Thursday, 17 October 2013
Action Plan for Jobs
I am delighted to see the Minister for Jobs, Enterprise and Innovation, Deputy Richard Bruton, in the House to answer this Adjournment matter. Senator Averil Power could not believe my excitement at the prospect.
Last July the Minister said in the Dáil during Leaders' Questions that dealing with the issue of youth unemployment is what gets him and his Government colleagues up in the morning.
However, after the call for submissions for the jobs action plan went out, I question whether he might be a bit of a late starter in the mornings. When the budget cuts on young people were introduced earlier this week, I had a lot of questions about that. Not only is youth unemployment not included in one of the seven priorities named in the call for submissions for the action plan, there has been no indication that there will be any specific jobs strategy for young people in the plan, as was called for by the USI, the ISSU or ICTU, or even our own Joint Oireachtas Committee on European Union Affairs. If we take that in tandem with the cuts to the jobseeker's allowance this week, I would be very fearful that we are not prioritising youth unemployment and that we might actually be brushing the problem under the carpet.
On today's edition of www.thejournal.ie, two former presidents of the students' union in Trinity College Dublin and UCD, Andrew Bryne and Dan Hayden, sum up brilliantly the plight of young people and what the budget has done for them.
The cuts to jobseeker's allowance for those under 26 will have the effect of pushing a significant number of young people below the poverty line and out of the country...The best that can be said about the impact of the policies towards young people pursued by this Government since it took power is that they are consistent. Consistent in imposing the costs of adjustment on those least able to resist them. And consistent in pushing them towards leaving this country.In the same publication, Dan O'Neill and Fiona Dunkin state the following.
The government are seizing the independence of an entire group, increasing their dependence on their already hard-pressed parents and forcing many into poverty.These are just some of the contributions in the media from a number of observers.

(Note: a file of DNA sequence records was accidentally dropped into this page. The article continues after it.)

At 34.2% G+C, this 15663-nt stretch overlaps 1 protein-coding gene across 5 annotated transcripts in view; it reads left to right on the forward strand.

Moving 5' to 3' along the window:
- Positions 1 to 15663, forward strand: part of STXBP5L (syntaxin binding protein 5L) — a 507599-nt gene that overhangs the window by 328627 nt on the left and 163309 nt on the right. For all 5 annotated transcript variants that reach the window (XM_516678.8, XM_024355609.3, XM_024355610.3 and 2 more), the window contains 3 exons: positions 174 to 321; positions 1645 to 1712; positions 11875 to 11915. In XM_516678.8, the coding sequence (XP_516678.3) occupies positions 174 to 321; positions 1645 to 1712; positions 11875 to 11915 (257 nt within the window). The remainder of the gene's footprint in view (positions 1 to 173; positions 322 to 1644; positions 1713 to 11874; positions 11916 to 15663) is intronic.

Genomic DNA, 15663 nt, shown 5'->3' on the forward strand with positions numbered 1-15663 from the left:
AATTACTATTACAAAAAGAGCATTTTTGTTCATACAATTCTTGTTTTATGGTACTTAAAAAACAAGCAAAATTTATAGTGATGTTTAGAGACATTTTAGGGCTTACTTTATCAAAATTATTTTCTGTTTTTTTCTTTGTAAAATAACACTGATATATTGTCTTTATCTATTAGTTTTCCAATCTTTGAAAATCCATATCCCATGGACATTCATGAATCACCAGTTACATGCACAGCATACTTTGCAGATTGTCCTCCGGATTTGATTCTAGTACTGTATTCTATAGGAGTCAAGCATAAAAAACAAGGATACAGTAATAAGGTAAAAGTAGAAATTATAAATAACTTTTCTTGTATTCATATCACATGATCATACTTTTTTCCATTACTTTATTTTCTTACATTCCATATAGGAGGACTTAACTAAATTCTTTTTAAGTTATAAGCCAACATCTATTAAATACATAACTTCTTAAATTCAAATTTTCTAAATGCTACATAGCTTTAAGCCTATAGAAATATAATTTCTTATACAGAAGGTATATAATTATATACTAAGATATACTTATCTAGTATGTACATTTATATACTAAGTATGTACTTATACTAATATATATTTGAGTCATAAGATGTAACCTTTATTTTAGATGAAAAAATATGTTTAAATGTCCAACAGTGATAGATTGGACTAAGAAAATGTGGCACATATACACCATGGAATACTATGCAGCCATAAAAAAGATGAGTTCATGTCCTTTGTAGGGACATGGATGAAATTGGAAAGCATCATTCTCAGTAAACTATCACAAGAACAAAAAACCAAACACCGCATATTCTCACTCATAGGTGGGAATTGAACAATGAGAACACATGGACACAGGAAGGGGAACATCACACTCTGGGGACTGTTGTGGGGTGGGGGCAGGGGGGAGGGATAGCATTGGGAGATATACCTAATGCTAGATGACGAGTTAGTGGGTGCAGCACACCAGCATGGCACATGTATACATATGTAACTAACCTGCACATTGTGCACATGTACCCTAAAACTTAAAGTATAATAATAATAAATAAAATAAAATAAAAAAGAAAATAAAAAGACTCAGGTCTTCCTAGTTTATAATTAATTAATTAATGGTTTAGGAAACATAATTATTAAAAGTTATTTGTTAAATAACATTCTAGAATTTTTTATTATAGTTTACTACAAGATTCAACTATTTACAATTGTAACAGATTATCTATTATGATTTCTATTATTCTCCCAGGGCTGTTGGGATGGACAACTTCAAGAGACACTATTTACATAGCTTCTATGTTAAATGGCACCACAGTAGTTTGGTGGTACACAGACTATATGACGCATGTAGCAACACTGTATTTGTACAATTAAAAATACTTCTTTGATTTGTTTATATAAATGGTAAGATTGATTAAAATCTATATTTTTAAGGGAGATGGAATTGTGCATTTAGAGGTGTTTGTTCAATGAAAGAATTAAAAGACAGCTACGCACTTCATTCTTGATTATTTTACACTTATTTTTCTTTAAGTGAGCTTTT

The considerably widely-held notion of "getting on your bike" and finding a job is utterly ridiculous. With one report from , it is quite clear that we cannot cycle along a route to nowhere.
Funding was made available this week for the youth guarantee, which was supposed to be the cornerstone of a policy to help young people who were not in employment, education or training, but only €14 million was allocated. Only a number of months ago, the European Union affairs committee put together a report on the youth guarantee. It was a cross-party report that was built on consensus, with a lot of input from youth organisations like the National Youth Council of Ireland, the European Youth Forum and previous board members of Youthreach. They called for the Swedish model of the youth guarantee to be implemented. That is supposed to be best practice and under that model, €6,600 per participant would be allocated, but the allocations announced here the other day came to €260.22 per young person who is officially unemployed under the Quarterly National Household Survey.
When the Minister was questioned earlier this year about youth unemployment, the TD involved said that he should stay in bed if that was the best he could do. I would not say that myself, but I would agree that if youth unemployment was such a pressing concern, there should be a national jobs strategy for young people included in the action plan for jobs for next year, and that he would take submissions from the relevant groups on this. If possible, he would also meet the Minister, Deputy Burton, and examine the cuts to the youth jobseeker's allowance and how that affects young people in looking for employment, and how it could actually restrict them from actively seeking work.
I thank the Senator for raising this issue, which is undoubtedly very important. Her comments may be based on a misunderstanding. What she describes as seven priorities actually referred to what we had in the 2013 action plan, which were described as disruptive reforms. They were catalysts in particular areas that had a cross-sectoral potential to impact jobs. They included things like "Big Data", ICT skills, trading on-line and so on. They were not categories of need or sectors. They looked at opportunities that could drive change across a range of sectors.